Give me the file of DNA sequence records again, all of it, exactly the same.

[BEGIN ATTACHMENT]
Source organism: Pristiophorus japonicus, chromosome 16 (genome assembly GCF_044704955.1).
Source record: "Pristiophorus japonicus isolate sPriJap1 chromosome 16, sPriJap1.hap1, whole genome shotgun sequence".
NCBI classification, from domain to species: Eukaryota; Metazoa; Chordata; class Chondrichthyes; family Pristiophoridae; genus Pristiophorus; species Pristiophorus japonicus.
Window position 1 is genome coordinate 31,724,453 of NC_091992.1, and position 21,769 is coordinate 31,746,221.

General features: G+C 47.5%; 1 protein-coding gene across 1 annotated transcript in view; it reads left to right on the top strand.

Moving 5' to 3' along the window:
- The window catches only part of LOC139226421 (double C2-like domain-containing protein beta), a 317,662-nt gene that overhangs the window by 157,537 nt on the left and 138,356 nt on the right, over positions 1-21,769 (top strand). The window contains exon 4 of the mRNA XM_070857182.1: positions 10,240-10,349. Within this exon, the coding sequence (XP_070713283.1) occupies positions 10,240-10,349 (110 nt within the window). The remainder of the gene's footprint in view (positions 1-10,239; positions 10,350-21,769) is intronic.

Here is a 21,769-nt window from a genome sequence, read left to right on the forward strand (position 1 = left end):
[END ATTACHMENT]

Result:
Source organism: Pristiophorus japonicus, chromosome 16 (genome assembly GCF_044704955.1).
Source record: "Pristiophorus japonicus isolate sPriJap1 chromosome 16, sPriJap1.hap1, whole genome shotgun sequence".
NCBI classification, from domain to species: Eukaryota; Metazoa; Chordata; class Chondrichthyes; family Pristiophoridae; genus Pristiophorus; species Pristiophorus japonicus.
Window position 1 is genome coordinate 31,724,453 of NC_091992.1, and position 21,769 is coordinate 31,746,221.

General features: G+C 47.5%; 1 protein-coding gene across 1 annotated transcript in view; it reads left to right on the top strand.

Moving 5' to 3' along the window:
- The window catches only part of LOC139226421 (double C2-like domain-containing protein beta), a 317,662-nt gene that overhangs the window by 157,537 nt on the left and 138,356 nt on the right, over positions 1-21,769 (top strand). The window contains exon 4 of the mRNA XM_070857182.1: positions 10,240-10,349. Within this exon, the coding sequence (XP_070713283.1) occupies positions 10,240-10,349 (110 nt within the window). The remainder of the gene's footprint in view (positions 1-10,239; positions 10,350-21,769) is intronic.

Here is a 21,769-nt window from a genome sequence, read left to right on the forward strand (position 1 = left end):